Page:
I believe its somehow harder for an international student to get accepted into a graduate program (due to funding issues because international/non resident students are bound to pay a higher amount of tuition fees), and i feel it would get even harder if im not in the states? and this is what concerning me the most at the moment. Correct me if im wrong!

Offline Jorriss

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Re: New Grad Students
« Reply #13 on: July 15, 2012, 01:14:11 AM »
Are you currently in a phd program too?

My problem is that I am an international student and I graduated this May so legally i will not have a legit status to stay in the states after like september or october (if i dont get a job (which is very likely), or if im not enrolled in any academic program (which is too late)). That way I will have to go back to my home country, maybe get a job while going through the application process.

I believe its somehow harder for an international student to get accepted into a graduate program (due to funding issues because international/non resident students are bound to pay a higher amount of tuition fees), and i feel it would get even harder if im not in the states? and this is what concerning me the most at the moment. Correct me if im wrong!
I'm about to start a PhD program and as such, I do not know about how the process works for international students =/. You'll want to contact specific departments or look at their websites.

Offline zs3889

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Re: New Grad Students
« Reply #14 on: July 16, 2012, 11:39:31 PM »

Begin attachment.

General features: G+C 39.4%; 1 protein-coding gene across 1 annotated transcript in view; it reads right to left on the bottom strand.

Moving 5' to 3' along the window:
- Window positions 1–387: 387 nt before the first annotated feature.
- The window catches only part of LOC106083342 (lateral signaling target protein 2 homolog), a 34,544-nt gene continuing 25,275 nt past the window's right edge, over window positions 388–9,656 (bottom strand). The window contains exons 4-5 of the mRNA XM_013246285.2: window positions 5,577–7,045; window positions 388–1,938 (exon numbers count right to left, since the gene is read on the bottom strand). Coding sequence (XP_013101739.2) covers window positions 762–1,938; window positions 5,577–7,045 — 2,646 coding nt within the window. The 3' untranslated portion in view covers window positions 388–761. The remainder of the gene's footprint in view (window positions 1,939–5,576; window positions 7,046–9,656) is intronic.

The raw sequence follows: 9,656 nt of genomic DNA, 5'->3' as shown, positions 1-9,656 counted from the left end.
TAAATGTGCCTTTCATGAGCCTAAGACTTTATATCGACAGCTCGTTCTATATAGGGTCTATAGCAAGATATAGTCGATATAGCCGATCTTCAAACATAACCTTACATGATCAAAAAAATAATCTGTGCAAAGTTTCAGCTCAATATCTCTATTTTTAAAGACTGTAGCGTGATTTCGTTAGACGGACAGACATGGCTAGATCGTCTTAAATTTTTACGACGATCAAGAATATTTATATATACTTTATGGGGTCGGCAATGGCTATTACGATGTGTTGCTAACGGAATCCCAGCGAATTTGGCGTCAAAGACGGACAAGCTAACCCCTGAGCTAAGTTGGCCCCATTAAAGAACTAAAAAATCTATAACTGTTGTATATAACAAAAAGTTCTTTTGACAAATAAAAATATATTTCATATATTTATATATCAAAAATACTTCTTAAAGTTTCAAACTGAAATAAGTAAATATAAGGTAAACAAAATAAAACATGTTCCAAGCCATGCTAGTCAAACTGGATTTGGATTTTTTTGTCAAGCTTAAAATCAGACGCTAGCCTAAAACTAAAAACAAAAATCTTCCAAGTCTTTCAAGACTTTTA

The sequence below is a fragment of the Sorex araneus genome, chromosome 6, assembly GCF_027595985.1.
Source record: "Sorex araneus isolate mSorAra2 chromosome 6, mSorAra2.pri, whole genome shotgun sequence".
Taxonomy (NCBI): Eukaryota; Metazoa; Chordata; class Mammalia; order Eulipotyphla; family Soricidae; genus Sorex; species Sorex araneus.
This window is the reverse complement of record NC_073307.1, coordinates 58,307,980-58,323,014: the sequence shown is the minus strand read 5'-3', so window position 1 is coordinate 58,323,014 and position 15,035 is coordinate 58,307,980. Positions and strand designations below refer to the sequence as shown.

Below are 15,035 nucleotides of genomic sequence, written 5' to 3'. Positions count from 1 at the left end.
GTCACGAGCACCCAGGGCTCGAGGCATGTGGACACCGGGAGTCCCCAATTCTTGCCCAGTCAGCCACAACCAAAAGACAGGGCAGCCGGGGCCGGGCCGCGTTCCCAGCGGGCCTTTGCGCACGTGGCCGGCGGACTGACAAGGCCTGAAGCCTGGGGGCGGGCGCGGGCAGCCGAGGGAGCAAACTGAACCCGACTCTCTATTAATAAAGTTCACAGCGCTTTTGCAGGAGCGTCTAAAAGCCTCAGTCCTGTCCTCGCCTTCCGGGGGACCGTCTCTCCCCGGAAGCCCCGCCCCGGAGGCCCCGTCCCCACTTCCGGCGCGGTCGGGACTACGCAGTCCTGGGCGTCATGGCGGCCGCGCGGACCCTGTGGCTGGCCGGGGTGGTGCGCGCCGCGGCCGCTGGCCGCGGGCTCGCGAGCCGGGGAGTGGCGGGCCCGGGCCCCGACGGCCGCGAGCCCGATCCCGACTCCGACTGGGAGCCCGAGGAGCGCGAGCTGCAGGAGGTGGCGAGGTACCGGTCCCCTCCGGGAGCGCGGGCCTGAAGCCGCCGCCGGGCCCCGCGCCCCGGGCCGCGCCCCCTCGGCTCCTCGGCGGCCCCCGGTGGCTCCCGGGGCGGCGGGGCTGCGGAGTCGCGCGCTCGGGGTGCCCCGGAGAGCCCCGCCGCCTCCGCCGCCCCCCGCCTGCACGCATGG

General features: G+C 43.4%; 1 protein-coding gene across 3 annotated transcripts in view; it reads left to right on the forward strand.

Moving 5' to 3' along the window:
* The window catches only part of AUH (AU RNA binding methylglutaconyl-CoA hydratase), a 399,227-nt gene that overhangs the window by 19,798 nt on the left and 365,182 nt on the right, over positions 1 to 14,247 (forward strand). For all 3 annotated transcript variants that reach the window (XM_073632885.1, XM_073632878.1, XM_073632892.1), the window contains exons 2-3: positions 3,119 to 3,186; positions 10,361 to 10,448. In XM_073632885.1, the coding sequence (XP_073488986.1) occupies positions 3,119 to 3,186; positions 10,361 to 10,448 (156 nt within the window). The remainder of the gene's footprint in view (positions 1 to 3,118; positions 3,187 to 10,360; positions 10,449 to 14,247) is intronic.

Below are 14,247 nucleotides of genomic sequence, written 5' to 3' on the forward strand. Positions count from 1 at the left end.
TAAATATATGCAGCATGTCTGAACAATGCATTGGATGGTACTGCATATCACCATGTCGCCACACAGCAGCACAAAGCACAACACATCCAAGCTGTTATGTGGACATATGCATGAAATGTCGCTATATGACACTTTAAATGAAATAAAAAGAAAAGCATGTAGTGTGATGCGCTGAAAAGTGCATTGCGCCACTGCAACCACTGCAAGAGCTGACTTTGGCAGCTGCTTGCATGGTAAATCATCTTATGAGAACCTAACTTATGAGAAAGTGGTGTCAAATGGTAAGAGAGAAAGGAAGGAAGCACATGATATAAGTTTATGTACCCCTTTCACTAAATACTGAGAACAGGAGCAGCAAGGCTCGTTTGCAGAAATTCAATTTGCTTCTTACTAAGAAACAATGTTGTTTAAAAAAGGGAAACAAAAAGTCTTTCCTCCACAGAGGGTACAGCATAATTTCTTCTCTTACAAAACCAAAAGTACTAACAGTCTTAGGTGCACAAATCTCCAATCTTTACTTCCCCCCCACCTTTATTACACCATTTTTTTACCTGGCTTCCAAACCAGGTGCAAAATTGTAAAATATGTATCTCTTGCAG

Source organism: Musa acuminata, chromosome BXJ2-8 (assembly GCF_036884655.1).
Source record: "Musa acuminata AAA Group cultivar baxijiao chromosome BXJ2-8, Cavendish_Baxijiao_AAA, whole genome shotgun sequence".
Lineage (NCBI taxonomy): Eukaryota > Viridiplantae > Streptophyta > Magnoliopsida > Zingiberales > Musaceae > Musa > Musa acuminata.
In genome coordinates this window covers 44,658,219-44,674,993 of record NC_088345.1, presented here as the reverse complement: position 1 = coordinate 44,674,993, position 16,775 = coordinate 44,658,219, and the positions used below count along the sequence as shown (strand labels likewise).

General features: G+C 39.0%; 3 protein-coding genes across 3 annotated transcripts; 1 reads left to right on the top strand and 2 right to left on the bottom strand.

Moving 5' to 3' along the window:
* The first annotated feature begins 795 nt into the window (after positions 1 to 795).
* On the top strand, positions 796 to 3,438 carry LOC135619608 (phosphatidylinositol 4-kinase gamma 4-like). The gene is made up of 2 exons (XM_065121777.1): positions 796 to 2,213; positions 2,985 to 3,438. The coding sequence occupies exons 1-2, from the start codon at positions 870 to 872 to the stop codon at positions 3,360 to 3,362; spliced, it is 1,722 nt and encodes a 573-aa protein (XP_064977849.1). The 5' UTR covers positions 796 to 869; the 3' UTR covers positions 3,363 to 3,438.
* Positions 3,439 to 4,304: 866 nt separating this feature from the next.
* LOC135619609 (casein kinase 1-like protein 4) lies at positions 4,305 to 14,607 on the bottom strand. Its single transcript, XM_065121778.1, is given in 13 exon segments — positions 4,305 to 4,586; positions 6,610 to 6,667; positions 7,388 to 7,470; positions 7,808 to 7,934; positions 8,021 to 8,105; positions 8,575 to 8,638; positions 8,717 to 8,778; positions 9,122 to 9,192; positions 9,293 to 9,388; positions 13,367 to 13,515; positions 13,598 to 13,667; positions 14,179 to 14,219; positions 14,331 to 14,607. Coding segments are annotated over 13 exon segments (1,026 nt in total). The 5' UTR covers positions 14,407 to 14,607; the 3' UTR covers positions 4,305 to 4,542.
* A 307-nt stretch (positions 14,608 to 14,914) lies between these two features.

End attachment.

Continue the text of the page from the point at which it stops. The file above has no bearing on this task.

I'm about to start a PhD program and as such, I do not know about how the process works for international students =/. You'll want to contact specific departments or look at their websites.

From what I learn, I believe in general international students face a more competitive situation, due to funding issues. But the good thing is that my undergraduate degree was obtained in the us.

I see that you are going to University of Chicago and actually it is one of the schools that is under my consideration. Somehow I feel that choosing school is not as complex as choosing/evaluating faculties. Ranking of schools shows that where a particular school stands in that field, and I know the ranking is not always and exactly accurate but I would able to have an idea of how good that school is, and from that I would be able to come out with a list of schools that fit me.

However, I am having difficulties on evaluating/judging a particular faculty. People often say that it is important to choose a good professor to work with since you are going to be working with this individual for the next 5-6 years, and I believe choosing the right faculty is more important than choosing the right school. So I was wondering can anyone here give me an insight based on their experience on choosing faculty, or even school.

First thing I would do is look at the research interest and include whoever that their research interest me, then start reading/digesting their recent publications.